So I’ve been formulating this theory. I’ve been trying to think about how lean principles apply to a value stream of information. Intuitively, it would seem the faster the information gets from its source to a “customer”, the better the information and the more value is created for the customer. The president of one of the companies I work with made a great, yet simple observation about feedback…we expect instant feedback…you press a button on a cell phone and it beeps giving you feedback that you pressed the button. Imagine if it didn’t beep for 10 seconds? Did I press it? Should I press it again? Is there a problem?
So, we have information systems…ERP’s, spreadsheets, databases, email. Don’t we expect feedback from them? We expect things like, where are we making the most money? Where are we losing money? Are we making money? Where are our biggest opportunities? Am I ahead of the game, RIGHT NOW?
We want our information systems to tell us this. We need the feedback to know where it hurts, or where we are succeeding. So the faster we bring information to the customer with the least amount of waste, the more responsive we can be and the more accurately we can respond to the information.
I’ve diagrammed three rough “information value streams” below. The information comes from the supplier, in this case the shop floor. It arrives at the customer, which could be a variety of people: shop floor operators, department managers, operations managers, and others. The first information stream roughly represents what a lot of improvement driven organizations do to capture shop floor information to identify waste and manage customer demand. The middle stream represents a lot of companies that use an ERP or job shop system to capture shop floor data (labor, burden, material). The final represents a system that captures production data and abnormalities directly on the shop floor and can report them and summarize them immediately. I have labeled this one MES for Manufacturing Execution System even though I do not like the term, but since people seem to be familiar with it and I haven’t coined my own term, I have used it here.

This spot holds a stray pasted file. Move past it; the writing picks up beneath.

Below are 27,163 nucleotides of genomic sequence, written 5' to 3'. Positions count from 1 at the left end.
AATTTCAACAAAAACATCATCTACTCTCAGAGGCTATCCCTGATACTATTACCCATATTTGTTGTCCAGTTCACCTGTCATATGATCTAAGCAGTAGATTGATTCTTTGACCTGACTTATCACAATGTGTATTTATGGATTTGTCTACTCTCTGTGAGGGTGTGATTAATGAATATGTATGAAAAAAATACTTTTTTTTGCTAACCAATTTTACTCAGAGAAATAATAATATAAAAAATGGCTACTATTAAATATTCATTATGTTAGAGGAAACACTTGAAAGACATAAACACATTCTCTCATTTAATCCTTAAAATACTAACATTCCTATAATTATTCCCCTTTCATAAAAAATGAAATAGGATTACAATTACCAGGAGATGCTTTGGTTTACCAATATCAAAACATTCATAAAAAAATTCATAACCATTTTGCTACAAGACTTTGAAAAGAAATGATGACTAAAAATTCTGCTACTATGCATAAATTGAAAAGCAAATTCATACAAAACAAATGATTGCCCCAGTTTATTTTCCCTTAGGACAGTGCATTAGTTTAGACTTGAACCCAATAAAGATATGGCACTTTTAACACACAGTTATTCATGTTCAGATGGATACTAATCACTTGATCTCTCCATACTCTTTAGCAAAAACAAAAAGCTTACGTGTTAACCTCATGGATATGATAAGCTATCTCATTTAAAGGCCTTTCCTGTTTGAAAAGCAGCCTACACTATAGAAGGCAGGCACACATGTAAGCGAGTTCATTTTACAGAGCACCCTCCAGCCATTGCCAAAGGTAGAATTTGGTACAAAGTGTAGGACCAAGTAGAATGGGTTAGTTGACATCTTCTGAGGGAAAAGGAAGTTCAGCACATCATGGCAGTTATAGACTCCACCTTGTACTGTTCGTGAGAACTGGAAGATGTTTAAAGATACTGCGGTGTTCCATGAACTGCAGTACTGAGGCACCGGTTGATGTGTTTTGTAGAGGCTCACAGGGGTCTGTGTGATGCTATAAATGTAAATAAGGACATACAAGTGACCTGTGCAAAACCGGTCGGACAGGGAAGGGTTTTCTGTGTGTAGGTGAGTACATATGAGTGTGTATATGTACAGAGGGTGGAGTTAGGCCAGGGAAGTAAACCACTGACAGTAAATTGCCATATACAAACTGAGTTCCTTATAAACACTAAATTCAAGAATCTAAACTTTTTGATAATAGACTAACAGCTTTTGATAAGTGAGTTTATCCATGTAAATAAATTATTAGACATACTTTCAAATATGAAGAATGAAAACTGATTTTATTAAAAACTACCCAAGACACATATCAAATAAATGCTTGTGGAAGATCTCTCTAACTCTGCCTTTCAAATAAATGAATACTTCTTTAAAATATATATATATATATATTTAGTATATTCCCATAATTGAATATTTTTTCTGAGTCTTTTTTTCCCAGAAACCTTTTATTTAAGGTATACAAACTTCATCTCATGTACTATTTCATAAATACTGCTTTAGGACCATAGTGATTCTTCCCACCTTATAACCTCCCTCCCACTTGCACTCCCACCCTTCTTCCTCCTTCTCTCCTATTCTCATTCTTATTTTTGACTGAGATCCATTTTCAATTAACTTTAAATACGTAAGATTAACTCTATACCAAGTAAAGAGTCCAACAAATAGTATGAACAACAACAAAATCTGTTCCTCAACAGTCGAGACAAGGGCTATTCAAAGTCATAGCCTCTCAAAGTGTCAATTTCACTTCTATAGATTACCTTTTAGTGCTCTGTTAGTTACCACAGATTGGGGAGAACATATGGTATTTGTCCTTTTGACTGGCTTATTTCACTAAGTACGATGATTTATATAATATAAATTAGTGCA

The faster the information gets from the source to the customer, the faster we can respond. The types of information may vary in the diagram…some may be financial, some production output based, some quality related, etc. However, should we think of information like we do physical product? Aren’t the hand-offs and work-in-process within information flow just as costly and non-value added as similar manufacturing activity? Information that is handled multiple times, like in the first row certainly has the potential for additional mistakes (quality problems) as it is passed from operation to operation. The work-in-process in both of the first two streams means that information can become “obsolete” as the information sits around, waiting to be used. In fact, in today’s rapidly changing lean environments, isn’t waiting for the end of the month financial statements too long to respond to the waste that is occurring on the shop floor every day. And does an ERP even point you in the direction of where to start?
The last stream of information hopefully provides the closest thing to timely feedback. There aren’t any hand-offs, and the data can provide relevant information very quickly to the customers…visual information to the shop floor operators and production supervisors about production progress and summary information about where the biggest opportunities are arising to remove waste from the process.
This is just the beginning of my theorizing. I think there are other lean principles that apply to the world of information management (5S for example) and I will be discussing in future posts.